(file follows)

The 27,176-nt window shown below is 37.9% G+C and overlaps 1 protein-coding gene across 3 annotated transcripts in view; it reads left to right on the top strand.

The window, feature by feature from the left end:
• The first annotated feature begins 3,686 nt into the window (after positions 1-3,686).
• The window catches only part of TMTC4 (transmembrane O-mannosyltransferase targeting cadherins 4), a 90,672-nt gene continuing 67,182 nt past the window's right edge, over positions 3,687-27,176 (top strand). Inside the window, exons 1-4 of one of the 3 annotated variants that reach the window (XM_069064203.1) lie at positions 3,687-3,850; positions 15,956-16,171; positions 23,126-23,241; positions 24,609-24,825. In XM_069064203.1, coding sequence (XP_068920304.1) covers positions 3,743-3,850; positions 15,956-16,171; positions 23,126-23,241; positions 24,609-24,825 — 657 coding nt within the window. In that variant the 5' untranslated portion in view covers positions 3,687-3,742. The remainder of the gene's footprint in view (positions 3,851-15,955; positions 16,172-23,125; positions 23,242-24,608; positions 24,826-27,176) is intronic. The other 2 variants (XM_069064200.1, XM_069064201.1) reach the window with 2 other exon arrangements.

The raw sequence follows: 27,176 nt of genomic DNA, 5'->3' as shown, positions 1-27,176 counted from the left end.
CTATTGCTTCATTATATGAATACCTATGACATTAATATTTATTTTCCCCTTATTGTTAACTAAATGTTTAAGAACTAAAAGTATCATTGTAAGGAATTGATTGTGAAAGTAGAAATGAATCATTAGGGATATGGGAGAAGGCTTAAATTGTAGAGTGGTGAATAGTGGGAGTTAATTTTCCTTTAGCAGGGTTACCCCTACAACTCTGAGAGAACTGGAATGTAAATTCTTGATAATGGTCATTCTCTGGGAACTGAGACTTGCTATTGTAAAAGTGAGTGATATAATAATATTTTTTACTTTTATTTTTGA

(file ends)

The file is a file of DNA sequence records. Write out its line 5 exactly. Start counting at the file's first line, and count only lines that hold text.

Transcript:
The raw sequence follows: 27,176 nt of genomic DNA, 5'->3' as shown, positions 1-27,176 counted from the left end.